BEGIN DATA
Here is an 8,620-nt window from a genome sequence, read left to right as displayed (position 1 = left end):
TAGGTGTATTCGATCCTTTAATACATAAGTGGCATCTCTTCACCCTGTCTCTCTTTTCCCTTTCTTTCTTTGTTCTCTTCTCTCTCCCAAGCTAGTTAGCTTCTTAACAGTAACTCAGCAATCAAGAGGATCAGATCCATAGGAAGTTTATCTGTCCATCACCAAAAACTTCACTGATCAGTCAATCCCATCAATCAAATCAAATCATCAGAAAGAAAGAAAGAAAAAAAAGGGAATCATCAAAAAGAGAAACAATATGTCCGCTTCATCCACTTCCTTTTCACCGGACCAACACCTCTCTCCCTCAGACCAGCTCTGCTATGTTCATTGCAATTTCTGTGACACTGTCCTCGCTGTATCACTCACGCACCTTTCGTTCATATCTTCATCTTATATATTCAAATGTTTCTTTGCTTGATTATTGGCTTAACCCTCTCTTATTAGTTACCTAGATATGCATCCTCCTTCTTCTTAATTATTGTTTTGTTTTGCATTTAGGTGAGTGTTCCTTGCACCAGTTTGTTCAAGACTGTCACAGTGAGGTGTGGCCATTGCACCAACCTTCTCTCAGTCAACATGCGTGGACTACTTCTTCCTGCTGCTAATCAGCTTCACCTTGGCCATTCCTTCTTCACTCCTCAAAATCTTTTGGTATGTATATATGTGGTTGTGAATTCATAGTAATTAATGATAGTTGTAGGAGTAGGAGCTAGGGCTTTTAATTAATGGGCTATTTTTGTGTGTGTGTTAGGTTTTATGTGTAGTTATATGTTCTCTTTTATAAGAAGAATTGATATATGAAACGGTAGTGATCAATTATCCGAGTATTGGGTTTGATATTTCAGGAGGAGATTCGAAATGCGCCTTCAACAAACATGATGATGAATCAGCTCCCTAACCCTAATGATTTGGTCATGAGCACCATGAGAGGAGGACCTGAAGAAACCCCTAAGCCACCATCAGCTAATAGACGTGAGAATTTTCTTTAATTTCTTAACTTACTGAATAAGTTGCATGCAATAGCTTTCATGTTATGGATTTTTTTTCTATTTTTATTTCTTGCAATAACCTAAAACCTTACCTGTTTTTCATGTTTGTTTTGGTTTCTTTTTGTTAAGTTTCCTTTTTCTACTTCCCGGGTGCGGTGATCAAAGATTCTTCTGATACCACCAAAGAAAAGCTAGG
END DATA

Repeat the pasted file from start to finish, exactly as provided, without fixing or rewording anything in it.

Here is an 8,620-nt window from a genome sequence, read left to right as displayed (position 1 = left end):
TAGGTGTATTCGATCCTTTAATACATAAGTGGCATCTCTTCACCCTGTCTCTCTTTTCCCTTTCTTTCTTTGTTCTCTTCTCTCTCCCAAGCTAGTTAGCTTCTTAACAGTAACTCAGCAATCAAGAGGATCAGATCCATAGGAAGTTTATCTGTCCATCACCAAAAACTTCACTGATCAGTCAATCCCATCAATCAAATCAAATCATCAGAAAGAAAGAAAGAAAAAAAAGGGAATCATCAAAAAGAGAAACAATATGTCCGCTTCATCCACTTCCTTTTCACCGGACCAACACCTCTCTCCCTCAGACCAGCTCTGCTATGTTCATTGCAATTTCTGTGACACTGTCCTCGCTGTATCACTCACGCACCTTTCGTTCATATCTTCATCTTATATATTCAAATGTTTCTTTGCTTGATTATTGGCTTAACCCTCTCTTATTAGTTACCTAGATATGCATCCTCCTTCTTCTTAATTATTGTTTTGTTTTGCATTTAGGTGAGTGTTCCTTGCACCAGTTTGTTCAAGACTGTCACAGTGAGGTGTGGCCATTGCACCAACCTTCTCTCAGTCAACATGCGTGGACTACTTCTTCCTGCTGCTAATCAGCTTCACCTTGGCCATTCCTTCTTCACTCCTCAAAATCTTTTGGTATGTATATATGTGGTTGTGAATTCATAGTAATTAATGATAGTTGTAGGAGTAGGAGCTAGGGCTTTTAATTAATGGGCTATTTTTGTGTGTGTGTTAGGTTTTATGTGTAGTTATATGTTCTCTTTTATAAGAAGAATTGATATATGAAACGGTAGTGATCAATTATCCGAGTATTGGGTTTGATATTTCAGGAGGAGATTCGAAATGCGCCTTCAACAAACATGATGATGAATCAGCTCCCTAACCCTAATGATTTGGTCATGAGCACCATGAGAGGAGGACCTGAAGAAACCCCTAAGCCACCATCAGCTAATAGACGTGAGAATTTTCTTTAATTTCTTAACTTACTGAATAAGTTGCATGCAATAGCTTTCATGTTATGGATTTTTTTTCTATTTTTATTTCTTGCAATAACCTAAAACCTTACCTGTTTTTCATGTTTGTTTTGGTTTCTTTTTGTTAAGTTTCCTTTTTCTACTTCCCGGGTGCGGTGATCAAAGATTCTTCTGATACCACCAAAGAAAAGCTAGG